Twitter’s CEO Jack Dorsey eats one meal a day and fasts all weekend. While this is an extreme version of intermittent fasting, it’s not exactly unprecedented. In fact, many doctors and personal trainers recommend it for its proven health benefits.

To be clear, intermittent fasting is not technically a diet. It’s about restricting your window of food consumption to certain hours.

An ancient lifestyle habit, intermittent fasting can be traced back to the time of hunter-gatherer societies. Food was not always readily available and people had to adapt to long periods without sustenance. People have also fasted as part of religious practice for thousands of years.

Unlike the Islamic fasting during the month of Ramadan, intermittent fasting allows the body to follow its natural circadian rhythms. Additionally, it has no restrictions on water intake.


Why people do intermittent fasting

When intermittent fasting was tested on lab rats, they not only shed weight but showed improvement in levels of blood sugar, cholesterol and blood pressure. In 2012, a trio of journalists popularised the idea that it would work just as effectively for humans.

BBC broadcast journalist Dr. Michael Mosley’s TV documentary Eat Fast, Live Longer and book The Fast Diet caused quite a stir in 2012. Hot on the heels of Mosley was journalist Kate Harrison’s book The 5:2 Diet, which was an account of her own experience. Lastly, Dr. Jason Fung’s 2016 bestseller The Obesity Code launched the trend on a path of success.

In 2015, a Singaporean study investigated how intermittent fasting could improve the lives of overweight patients. Patients who underwent intermittent fasting by fasting two consecutive days a week lost an average of 3.9kg over 3 months. The control group of 10 patients, who received general diet and exercise advice, lost an average of only 500g.

Other studies also show that intermittent fasting can have positive effects on your cardiovascular health, particularly in terms of blood pressure and cholesterol levels.


How is intermittent fasting done?

There is more than one style of intermittent fasting. One method is called the 16-8, which involves eating normally within an eight-hour window and fasting for 16 continuous hours. That means no breakfast, lunch at noon and dinner before 8pm. Alternatively, one could have breakfast at 8am, have lunch in the late afternoon and stop all eating after 4pm.

The other method is 5-2. It involves subsisting on a 600-calorie diet for any two days of the week, and eating moderately on the other five days. To give you some perspective on how restrictive 600 calories is, that’s less than 50% of the average adult’s daily total intake!

In the aforementioned Singaporean study, the fasting group had three packets of Optifast, a meal replacement product which supplied you with no more than 570 calories per day.   

Other intermittent fasting practitioners can choose to fast every other day. That, or fast for a full 24 hours once or twice in a week.


The science behind intermittent fasting

The idea of intermittent fasting is to force our bodies to tap into its stored energy, which can use up excess fat in the process.

When we eat, we take in more food than we can immediately expend. This causes a spike in insulin levels, which helps to chop up the carbohydrates into smaller units of glucose. These units are meant to be stored in the liver or muscles as glycogen.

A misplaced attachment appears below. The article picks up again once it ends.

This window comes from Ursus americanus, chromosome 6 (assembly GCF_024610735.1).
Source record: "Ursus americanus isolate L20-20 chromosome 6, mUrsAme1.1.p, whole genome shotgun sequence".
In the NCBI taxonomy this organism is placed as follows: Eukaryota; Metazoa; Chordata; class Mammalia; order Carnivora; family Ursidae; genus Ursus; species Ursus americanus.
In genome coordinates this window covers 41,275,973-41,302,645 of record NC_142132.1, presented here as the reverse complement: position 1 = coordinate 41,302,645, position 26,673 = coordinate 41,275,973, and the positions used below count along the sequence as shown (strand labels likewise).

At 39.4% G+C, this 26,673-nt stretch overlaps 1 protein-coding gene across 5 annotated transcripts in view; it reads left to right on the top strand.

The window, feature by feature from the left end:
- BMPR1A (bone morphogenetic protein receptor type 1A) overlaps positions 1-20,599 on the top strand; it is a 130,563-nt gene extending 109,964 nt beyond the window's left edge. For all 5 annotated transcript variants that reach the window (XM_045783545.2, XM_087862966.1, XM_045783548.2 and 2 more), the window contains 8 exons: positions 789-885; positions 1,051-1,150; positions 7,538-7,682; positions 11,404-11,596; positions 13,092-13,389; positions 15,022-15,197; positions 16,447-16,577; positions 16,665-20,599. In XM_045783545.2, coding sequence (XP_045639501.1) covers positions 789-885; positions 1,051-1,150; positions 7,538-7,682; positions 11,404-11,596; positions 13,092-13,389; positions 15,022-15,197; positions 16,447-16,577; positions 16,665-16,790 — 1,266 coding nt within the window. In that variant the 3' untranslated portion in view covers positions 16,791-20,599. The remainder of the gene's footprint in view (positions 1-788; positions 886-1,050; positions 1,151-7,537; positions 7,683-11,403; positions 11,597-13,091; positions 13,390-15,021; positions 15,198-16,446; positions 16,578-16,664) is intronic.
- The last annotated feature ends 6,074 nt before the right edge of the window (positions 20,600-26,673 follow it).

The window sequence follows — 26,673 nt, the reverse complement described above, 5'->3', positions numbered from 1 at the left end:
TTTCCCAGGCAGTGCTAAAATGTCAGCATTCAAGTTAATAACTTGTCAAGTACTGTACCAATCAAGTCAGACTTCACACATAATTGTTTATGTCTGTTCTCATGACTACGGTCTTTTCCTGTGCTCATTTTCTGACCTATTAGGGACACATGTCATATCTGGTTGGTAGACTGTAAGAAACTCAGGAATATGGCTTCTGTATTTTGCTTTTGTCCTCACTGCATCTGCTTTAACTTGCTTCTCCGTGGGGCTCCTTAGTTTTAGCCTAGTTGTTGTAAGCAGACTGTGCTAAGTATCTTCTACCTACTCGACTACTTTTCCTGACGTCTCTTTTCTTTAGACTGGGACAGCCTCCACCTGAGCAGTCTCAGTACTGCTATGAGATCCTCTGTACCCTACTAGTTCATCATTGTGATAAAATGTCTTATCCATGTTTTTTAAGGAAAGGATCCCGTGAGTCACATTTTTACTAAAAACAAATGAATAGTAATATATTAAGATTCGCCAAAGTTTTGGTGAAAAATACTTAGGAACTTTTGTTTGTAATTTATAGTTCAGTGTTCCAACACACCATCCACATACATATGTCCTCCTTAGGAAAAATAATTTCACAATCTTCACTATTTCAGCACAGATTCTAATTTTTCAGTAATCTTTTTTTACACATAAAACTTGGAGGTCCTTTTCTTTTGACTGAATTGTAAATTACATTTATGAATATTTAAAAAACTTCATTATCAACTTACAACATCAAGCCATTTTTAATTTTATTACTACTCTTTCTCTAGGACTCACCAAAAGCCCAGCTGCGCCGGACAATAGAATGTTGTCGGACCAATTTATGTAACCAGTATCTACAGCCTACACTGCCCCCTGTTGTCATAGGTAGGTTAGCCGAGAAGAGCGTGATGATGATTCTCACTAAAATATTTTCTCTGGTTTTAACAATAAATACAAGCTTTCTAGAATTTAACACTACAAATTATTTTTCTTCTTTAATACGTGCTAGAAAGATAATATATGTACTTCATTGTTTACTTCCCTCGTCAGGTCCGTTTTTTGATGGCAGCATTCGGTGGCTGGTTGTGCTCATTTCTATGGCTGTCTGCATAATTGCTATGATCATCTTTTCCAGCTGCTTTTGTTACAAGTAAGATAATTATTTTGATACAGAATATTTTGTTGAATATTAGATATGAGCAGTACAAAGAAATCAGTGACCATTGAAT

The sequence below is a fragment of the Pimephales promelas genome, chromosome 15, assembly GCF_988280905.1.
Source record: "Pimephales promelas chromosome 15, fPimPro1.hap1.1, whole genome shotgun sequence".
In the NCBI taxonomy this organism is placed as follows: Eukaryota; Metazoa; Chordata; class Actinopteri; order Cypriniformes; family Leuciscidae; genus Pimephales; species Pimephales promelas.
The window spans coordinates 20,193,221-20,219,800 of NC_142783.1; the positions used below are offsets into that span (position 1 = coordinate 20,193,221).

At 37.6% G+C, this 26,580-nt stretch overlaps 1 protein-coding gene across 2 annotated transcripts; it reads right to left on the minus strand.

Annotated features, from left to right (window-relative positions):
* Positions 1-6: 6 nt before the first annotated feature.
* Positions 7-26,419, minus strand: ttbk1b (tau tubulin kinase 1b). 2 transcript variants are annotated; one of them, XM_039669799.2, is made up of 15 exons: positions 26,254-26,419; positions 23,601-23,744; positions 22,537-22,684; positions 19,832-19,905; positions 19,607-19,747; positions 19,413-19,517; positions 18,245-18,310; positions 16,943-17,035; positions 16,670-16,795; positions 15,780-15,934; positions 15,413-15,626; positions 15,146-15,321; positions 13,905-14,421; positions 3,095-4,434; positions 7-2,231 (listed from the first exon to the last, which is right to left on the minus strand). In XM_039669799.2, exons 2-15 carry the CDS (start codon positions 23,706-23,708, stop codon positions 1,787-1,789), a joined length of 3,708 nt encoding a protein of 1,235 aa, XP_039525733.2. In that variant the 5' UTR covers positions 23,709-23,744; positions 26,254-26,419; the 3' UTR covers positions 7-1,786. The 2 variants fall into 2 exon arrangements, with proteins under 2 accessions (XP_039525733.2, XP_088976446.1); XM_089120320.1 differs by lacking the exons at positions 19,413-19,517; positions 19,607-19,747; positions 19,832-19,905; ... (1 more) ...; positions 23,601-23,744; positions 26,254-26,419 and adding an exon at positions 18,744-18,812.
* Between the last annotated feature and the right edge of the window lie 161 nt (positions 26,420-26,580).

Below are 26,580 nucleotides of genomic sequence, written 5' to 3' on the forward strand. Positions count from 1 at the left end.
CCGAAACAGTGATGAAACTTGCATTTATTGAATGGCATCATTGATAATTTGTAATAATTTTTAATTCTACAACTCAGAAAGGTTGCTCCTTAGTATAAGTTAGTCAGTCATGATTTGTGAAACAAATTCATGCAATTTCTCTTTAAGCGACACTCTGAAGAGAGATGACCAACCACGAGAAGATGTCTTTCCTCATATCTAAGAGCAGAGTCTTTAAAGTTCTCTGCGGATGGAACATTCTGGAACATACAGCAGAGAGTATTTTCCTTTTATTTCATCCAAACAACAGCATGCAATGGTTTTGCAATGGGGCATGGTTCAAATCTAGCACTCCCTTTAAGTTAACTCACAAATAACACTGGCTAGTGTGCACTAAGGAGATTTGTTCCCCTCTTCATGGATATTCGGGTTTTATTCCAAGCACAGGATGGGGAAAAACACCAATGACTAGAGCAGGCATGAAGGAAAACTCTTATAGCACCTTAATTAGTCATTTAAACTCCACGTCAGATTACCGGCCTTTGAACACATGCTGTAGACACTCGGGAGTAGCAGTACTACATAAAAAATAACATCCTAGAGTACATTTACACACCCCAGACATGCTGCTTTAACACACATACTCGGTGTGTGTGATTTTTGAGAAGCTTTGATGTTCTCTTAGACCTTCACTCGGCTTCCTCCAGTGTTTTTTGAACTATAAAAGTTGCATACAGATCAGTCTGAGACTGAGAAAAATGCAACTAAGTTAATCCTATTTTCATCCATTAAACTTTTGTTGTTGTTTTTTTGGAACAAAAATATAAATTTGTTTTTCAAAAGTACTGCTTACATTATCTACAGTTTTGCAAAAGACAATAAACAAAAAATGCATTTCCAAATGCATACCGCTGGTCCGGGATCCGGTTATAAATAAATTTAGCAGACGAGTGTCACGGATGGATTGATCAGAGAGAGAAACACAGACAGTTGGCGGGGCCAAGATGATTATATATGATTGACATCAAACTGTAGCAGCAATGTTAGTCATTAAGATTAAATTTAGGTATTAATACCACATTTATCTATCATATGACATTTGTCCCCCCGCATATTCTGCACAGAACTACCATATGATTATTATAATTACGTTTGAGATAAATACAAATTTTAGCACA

But glycogen, which are long chains of glucose, consume too much space. The liver takes care of the excess glycogen by converting it into fat, and storing it all over the body for future use. And that is where your flab deposits come from.

To reverse this process, all you need is to stop eating. Without a spike in insulin levels, the body starts burning stored energy since it knows that no more food is coming through. Blood sugar goes down, which prompts the body to release its stored glycogen. This will fuel the body for about 24 to 36 hours.

When there is no more glycogen left, the body will start burning fat.

Intermittent fasting allows the body to maximise whatever calories it has more efficiently. When you are grazing on snacks every three or four hours, your body is constantly using the incoming energy instead of using your fat reserves.

You don’t want that, because that’s how people become overweight!


Should you give intermittent fasting a go?

By this theory, it sounds like we would all benefit from the occasional fast. This may be true… except for pregnant women, patients with diabetes, kidney or liver disease, low blood pressure, mental disorders, and nutritional deficiencies.

If you’d like to opt for intermittent fasting, remember that it’s not a passport to binge-eat on the days you’re not fasting. You should still be eating complex carbohydrates, lean protein and fibre on a regular basis. This will provide you with longer periods of satiety. It is also critical to stay hydrated during fasting.

When it’s all said and done, the downside of intermittent fasting is that weight loss is only most noticeable within the first two months. As with most weight loss methods that rely on dieting, your progress is likely to plateau once your body has acclimatised to the new eating habit.

Little is known about the effects of intermittent fasting beyond six months, or how safe or sustainable it is.


But why starve yourself?

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